This study discusses the trafficking of men in the fishing industry. It focuses on Cambodian men severely exploited in South African waters. Through extensive interviews, NEXUS reveals the stories of how the men were recruited and transported as well as their trafficking experiences at sea. The study also discusses how these trafficked fishers were (or, more commonly, were not) identified as trafficking victims and what assistance they did (or did not) receive when they escaped and returned home to Cambodia and sought to reintegrate into their families and communities. The Executive Summary is available in Khmer.
At sea. The trafficking of seafarers and fishers from Ukraine. In Global human trafficking. Critical issues and contexts (2014)
This book chapter explores the issue of trafficking at sea. In this chapter, NEXUS shares the experiences of forty-six trafficked Ukrainian seafarers and fishers. It describes how Ukrainian men were recruited, transported and severely exploited, as well as their experiences of escape from trafficking and their subsequent reintegration into their families and societies. In considering limitations in the identification of and assistance to the trafficked Ukrainian seafarers/fishers, the chapter outlines key challenges in the protection of trafficked seafarers and fishers and intervention needs and opportunities in combating trafficking at sea. While highlighting the specific and unique aspects of the Ukrainian experience, the chapter will also be of interest to those considering forced labor on board seagoing vessels more generally that is occurring around the world.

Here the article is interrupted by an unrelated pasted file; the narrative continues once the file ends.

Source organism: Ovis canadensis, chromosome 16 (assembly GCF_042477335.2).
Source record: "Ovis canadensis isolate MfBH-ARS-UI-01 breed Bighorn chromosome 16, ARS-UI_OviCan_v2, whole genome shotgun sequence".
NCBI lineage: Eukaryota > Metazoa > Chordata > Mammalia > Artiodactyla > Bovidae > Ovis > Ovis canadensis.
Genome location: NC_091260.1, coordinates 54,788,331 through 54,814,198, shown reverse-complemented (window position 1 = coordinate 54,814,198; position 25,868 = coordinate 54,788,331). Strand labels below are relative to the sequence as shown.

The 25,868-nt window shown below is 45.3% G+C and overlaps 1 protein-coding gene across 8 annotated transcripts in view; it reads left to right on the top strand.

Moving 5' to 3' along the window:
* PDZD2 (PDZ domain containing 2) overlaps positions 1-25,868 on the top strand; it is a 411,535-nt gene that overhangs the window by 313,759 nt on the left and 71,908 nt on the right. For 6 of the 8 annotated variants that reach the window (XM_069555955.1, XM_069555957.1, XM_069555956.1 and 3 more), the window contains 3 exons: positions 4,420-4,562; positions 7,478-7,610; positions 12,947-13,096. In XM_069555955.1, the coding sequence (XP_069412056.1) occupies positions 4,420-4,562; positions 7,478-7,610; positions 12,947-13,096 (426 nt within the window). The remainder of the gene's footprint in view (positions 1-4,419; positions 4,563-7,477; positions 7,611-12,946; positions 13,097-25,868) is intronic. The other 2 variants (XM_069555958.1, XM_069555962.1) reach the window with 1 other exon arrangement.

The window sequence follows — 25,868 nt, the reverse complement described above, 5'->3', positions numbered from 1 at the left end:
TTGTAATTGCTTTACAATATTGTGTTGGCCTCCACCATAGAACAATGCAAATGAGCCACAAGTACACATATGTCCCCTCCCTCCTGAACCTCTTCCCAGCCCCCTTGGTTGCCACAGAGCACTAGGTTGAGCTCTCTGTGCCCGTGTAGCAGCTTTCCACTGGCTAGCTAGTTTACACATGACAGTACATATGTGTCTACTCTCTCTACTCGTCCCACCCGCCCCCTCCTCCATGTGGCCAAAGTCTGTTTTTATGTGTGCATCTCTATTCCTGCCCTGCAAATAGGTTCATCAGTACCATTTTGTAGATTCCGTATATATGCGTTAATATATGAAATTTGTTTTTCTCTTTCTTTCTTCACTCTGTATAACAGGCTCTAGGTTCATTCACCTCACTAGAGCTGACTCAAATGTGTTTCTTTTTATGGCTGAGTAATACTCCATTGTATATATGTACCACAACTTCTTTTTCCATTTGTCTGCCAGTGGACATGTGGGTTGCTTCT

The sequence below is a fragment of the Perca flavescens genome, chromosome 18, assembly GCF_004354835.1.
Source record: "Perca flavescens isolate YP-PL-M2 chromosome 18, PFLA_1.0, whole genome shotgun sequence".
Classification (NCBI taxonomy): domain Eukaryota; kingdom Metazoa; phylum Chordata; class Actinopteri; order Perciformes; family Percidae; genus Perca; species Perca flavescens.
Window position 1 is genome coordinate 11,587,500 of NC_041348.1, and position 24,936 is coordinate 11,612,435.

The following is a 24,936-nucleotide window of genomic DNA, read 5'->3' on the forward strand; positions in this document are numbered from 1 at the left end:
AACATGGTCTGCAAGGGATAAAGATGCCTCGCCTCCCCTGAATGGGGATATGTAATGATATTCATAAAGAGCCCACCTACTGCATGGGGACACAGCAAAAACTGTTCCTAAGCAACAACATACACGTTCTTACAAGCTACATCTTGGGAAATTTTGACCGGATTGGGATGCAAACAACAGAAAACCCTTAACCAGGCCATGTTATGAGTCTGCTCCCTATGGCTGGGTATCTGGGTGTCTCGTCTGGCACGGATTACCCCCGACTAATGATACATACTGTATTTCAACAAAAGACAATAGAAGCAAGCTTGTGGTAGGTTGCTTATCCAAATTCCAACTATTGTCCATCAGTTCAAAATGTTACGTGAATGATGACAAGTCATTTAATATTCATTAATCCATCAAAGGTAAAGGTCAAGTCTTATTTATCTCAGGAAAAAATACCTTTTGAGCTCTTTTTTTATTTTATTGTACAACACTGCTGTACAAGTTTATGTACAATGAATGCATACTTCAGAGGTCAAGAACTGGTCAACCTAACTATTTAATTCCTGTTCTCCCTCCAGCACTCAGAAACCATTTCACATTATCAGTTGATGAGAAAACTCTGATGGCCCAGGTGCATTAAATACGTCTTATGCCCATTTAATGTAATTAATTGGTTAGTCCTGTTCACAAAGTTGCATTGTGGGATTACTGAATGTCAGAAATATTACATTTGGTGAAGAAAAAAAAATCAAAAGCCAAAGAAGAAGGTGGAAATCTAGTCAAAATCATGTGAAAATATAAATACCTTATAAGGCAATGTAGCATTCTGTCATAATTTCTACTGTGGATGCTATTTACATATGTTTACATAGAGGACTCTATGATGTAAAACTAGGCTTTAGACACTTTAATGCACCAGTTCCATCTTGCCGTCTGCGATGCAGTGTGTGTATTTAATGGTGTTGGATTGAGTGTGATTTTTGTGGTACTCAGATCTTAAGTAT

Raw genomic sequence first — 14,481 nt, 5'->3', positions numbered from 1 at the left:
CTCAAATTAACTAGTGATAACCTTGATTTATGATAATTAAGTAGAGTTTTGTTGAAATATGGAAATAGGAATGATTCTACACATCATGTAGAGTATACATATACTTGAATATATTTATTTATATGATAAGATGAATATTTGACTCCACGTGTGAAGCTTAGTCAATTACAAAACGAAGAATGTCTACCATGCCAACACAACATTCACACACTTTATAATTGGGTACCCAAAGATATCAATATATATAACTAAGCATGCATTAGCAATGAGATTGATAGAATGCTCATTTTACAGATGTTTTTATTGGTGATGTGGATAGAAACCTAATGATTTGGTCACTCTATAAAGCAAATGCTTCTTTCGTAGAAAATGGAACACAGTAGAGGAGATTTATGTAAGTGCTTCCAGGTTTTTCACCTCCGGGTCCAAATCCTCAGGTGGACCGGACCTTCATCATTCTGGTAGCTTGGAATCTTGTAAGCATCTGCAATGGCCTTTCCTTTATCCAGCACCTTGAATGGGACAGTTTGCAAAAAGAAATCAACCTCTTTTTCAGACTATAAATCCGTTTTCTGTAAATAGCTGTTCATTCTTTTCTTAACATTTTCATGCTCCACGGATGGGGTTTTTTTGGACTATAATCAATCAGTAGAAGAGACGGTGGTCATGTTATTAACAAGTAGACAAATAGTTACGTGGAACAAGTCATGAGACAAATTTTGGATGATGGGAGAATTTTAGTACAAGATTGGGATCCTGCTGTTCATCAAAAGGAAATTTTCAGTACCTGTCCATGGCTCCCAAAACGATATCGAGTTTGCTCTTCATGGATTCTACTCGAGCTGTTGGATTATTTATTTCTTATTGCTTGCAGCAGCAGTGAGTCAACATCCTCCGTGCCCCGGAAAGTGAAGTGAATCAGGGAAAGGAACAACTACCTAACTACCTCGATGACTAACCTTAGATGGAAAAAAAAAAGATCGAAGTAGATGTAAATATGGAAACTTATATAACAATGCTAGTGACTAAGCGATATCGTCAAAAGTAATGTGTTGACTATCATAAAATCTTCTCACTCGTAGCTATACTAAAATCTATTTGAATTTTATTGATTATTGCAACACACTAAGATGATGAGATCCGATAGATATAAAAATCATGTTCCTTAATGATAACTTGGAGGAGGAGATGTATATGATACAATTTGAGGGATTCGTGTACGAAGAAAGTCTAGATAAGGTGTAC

In this article, NEXUS frames what constitutes trafficking at sea, both in the commercial fishing sector and in the merchant fleet and presents the legal and regulatory framework to combat trafficking at sea – namely, international anti-trafficking law, international maritime law and the international law of the sea. The article considers the “three P paradigm” of anti-trafficking (that is, prevention, protection and prosecution) and how improved policies, regulation, legislation and enforcement have the potential to contribute to an improved situation for seafarers and fishers—to both prevent and combat trafficking in commercial fishing and the merchant fleet.
Trafficking for forced labor, including trafficking for labor in the merchant shipping and fishing industries, has been increasingly recognized as a major form of human trafficking. Reported cases signal that there are aspects of the commercial fishing and seafaring sectors which may lend themselves particularly to trafficking abuses. This paper explores and discusses the experiences of trafficked Ukrainian seafarers and fishers in order that anti-trafficking policies and programs can take into account their experiences and needs. While the stories of these trafficked Ukrainian seafarers and fishers highlight some unique experiences, many of the issues raised in this report have wider application to incidences of trafficking at sea around the world.